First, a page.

The latest reviews and mentions of Tachyon titles and authors from around the web.
Caitlín R. Kiernan (photo: Kyle Cassidy), Jane Yolen (Jason Stemple), James Tiptree Jr., and Jaymee Goh
This stellar collection of 20 reprints, drawn solely from Kiernan’s limited-edition publications, showcases her talent for blurring boundaries and creating distinctive sensory experiences.
With lush prose, Kiernan finds strange beauty in terrible tableaus, never failing to unsettle and inspire awe in equal measure. This versatile retrospective offers something for nearly every fan of the strange and macabre, and cements Kiernan’s legacy as the reigning queen of dark fantasy.
But Yolen doesn’t confine herself to offering critical versions of the familiar Western tales. She also draws on Chinese, Japanese and Native American traditions, and, perhaps more important, digs below some of the stories’ innocent surfaces to examine the darker subtexts. A version of Rumpelstiltskin, set in the historical Ukraine, persuasively reveals anti-Semitic undertones, while two of the most moving stories touch upon the Holocaust, in terms of the myth of Lilith and the tradition of Elijah’s cup. A Grimm tale, “Allerleirauh,” is retold in a way that brings its disturbing incest-and-power theme to the forefront. Yolen’s story notes and poems only add to her insights, which invite us to rethink many of our comfortable assumptions.
At ROGEREBERT.COM in an interview with Tomris Laffly, The Babadook director Jennifer Kent discuss Tiptree.
I don’t know where to start. There was this writer of short science fiction stories in ‘60s and ’70s who was very feted, and of the level of Philip K. Dick, or Ursula Le Guin. He was really creating the most powerful stories of gender and of being an outsider. But they were so potent, very prescient; because it’s almost the world we’re living in now. So they were written 50 years ago. They’re incredibly relevant still, and then he was sort of well known. His stories were well known, but no one knew who he was for 10 years, and then eventually someone uncovered his identity to be a woman in her 60s, in I think Virginia. This woman’s story is unbelievable. Unbelievable. And she was a genius. So I want to tell her story.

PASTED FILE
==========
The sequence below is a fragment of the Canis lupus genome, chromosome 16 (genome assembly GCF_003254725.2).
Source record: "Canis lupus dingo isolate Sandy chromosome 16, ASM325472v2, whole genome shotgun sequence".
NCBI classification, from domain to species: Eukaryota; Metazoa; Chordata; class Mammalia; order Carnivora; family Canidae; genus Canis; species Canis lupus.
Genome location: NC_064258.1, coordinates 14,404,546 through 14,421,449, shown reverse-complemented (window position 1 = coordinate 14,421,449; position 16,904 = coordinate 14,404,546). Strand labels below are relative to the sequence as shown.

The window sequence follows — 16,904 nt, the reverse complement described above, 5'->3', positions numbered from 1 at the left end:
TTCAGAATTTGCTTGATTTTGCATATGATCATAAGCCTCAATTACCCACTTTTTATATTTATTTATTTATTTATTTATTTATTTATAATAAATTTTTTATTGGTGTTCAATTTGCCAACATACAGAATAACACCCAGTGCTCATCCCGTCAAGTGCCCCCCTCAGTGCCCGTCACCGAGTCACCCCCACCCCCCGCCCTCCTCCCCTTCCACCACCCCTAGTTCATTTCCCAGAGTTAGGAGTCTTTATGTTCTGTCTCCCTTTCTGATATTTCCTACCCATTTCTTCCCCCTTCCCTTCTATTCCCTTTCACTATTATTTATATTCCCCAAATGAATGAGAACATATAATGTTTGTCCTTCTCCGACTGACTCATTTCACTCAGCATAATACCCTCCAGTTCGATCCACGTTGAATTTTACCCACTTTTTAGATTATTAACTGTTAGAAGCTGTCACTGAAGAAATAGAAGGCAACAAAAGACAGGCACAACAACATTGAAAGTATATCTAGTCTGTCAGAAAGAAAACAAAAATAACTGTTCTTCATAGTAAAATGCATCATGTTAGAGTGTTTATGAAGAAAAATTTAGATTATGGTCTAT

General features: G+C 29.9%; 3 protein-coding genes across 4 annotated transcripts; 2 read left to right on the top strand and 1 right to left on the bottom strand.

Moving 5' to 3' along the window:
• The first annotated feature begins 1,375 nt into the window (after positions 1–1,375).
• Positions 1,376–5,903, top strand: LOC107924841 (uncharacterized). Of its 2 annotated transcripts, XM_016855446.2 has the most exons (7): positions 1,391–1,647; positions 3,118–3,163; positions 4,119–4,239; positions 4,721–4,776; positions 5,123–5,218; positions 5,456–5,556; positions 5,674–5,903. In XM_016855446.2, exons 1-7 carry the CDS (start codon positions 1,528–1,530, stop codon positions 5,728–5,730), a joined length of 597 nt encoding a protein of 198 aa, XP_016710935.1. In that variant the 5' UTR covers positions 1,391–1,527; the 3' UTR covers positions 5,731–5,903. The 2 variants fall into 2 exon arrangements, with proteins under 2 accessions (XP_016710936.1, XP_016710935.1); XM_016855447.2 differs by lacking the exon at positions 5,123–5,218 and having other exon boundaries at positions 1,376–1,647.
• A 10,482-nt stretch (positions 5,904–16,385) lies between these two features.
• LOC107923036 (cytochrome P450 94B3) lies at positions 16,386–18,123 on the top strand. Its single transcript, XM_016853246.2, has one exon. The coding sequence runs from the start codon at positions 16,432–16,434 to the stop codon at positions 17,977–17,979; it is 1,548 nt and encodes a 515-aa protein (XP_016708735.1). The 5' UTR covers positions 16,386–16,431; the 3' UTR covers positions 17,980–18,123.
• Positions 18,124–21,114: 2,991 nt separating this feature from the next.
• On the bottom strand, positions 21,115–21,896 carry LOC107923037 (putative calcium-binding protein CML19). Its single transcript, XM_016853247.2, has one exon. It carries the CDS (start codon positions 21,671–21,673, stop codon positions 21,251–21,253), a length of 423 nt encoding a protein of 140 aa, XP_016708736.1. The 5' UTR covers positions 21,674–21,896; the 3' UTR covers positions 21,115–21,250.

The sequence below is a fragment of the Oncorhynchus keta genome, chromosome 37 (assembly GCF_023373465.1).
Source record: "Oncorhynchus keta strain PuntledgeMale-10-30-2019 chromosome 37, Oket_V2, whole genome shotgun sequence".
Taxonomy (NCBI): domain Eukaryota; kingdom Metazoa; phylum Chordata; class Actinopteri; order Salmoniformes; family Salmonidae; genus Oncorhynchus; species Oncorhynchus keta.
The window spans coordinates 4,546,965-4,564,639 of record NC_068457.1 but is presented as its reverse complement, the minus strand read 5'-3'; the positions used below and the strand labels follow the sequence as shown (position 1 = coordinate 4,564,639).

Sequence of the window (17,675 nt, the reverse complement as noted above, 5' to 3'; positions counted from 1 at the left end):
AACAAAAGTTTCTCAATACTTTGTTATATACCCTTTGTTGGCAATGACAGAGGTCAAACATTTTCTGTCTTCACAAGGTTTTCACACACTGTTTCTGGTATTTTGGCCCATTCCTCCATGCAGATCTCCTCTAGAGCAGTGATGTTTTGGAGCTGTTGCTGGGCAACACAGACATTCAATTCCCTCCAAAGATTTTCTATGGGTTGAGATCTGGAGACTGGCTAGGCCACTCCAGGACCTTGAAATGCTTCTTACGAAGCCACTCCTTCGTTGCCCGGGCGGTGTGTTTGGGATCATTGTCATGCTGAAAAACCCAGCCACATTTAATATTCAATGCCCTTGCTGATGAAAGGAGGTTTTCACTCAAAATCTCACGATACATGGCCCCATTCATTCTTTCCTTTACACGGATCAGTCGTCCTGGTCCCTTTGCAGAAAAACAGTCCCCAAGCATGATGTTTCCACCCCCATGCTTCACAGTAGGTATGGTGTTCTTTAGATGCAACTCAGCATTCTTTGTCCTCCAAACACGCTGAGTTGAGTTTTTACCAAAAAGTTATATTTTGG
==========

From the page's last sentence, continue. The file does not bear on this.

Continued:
So you’ll make something episodic at a network?
Yeah, but including her short stories within. It’s not a straight biopic; so aliens from her stories inhabit her true world, and then she will be in the world of her stories, and it’s so exciting to me. It’s science fiction, which I love. I came across that because I was being given a lot of science fiction scripts. And I thought, “Where are the female science fiction stories?” So I Googled “female science fiction”, and I came across her! It was so hard to get the rights. And then I got all the rights to these stories, so it’s just meant to be. I could sit for hours and tell you how we got these rights. I’m working with producer Brian Kavanaugh-Jones, who is wonderful. He’s engaged with a company called Imperative, and so that’s the deal at the moment. But Imperative has thrown some money at the development, but we want to keep control of it. So we didn’t want to go to HBO and have it sit on a shelf and not get made, for example. So, we want to come with a pilot and a bible, so I’m working on that at the moment.
Jaymee Goh’s short story “By the Storytelling Fire” appears in both digital and audio versions in FIRESIDE MAGAZINE (January 2019).
The fire crackled and cast shadows on the trees. They lay on either side of it, watching the fire, but secretly also each other.
It was not the first time they had traveled together, and not the first time they had parted, but there was something about this time, this moment, that made them loathe to say farewell. They suspected that they were in love.
“This feels like a storytelling fire,” she finally said.
“It does,” he agreed. “Will you tell one?”
“If you will as well.”
“By all means.”
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